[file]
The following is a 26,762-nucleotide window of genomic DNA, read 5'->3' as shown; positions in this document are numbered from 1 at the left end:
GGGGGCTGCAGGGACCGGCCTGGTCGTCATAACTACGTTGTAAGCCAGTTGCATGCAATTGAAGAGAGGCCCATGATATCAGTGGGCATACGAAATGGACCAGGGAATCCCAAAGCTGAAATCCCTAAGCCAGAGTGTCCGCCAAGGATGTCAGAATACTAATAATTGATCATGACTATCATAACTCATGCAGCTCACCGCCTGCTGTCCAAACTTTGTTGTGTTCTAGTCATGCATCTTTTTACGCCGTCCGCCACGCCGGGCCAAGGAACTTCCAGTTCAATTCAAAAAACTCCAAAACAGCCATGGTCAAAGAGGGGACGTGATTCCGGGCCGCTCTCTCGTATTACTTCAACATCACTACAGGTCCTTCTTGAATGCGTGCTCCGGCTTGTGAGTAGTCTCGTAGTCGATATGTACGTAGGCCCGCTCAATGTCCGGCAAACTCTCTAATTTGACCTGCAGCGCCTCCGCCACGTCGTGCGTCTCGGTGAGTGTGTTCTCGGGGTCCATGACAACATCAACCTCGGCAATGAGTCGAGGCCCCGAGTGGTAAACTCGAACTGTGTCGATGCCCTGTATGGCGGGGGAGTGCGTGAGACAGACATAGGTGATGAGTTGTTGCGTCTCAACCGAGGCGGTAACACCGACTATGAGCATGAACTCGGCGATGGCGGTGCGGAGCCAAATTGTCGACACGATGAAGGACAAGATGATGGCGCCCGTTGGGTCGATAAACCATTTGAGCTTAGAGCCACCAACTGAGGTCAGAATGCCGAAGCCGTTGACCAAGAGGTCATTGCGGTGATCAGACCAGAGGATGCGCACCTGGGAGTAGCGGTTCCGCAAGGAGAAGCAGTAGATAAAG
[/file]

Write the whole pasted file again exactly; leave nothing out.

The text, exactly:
The following is a 26,762-nucleotide window of genomic DNA, read 5'->3' as shown; positions in this document are numbered from 1 at the left end:
GGGGGCTGCAGGGACCGGCCTGGTCGTCATAACTACGTTGTAAGCCAGTTGCATGCAATTGAAGAGAGGCCCATGATATCAGTGGGCATACGAAATGGACCAGGGAATCCCAAAGCTGAAATCCCTAAGCCAGAGTGTCCGCCAAGGATGTCAGAATACTAATAATTGATCATGACTATCATAACTCATGCAGCTCACCGCCTGCTGTCCAAACTTTGTTGTGTTCTAGTCATGCATCTTTTTACGCCGTCCGCCACGCCGGGCCAAGGAACTTCCAGTTCAATTCAAAAAACTCCAAAACAGCCATGGTCAAAGAGGGGACGTGATTCCGGGCCGCTCTCTCGTATTACTTCAACATCACTACAGGTCCTTCTTGAATGCGTGCTCCGGCTTGTGAGTAGTCTCGTAGTCGATATGTACGTAGGCCCGCTCAATGTCCGGCAAACTCTCTAATTTGACCTGCAGCGCCTCCGCCACGTCGTGCGTCTCGGTGAGTGTGTTCTCGGGGTCCATGACAACATCAACCTCGGCAATGAGTCGAGGCCCCGAGTGGTAAACTCGAACTGTGTCGATGCCCTGTATGGCGGGGGAGTGCGTGAGACAGACATAGGTGATGAGTTGTTGCGTCTCAACCGAGGCGGTAACACCGACTATGAGCATGAACTCGGCGATGGCGGTGCGGAGCCAAATTGTCGACACGATGAAGGACAAGATGATGGCGCCCGTTGGGTCGATAAACCATTTGAGCTTAGAGCCACCAACTGAGGTCAGAATGCCGAAGCCGTTGACCAAGAGGTCATTGCGGTGATCAGACCAGAGGATGCGCACCTGGGAGTAGCGGTTCCGCAAGGAGAAGCAGTAGATAAAG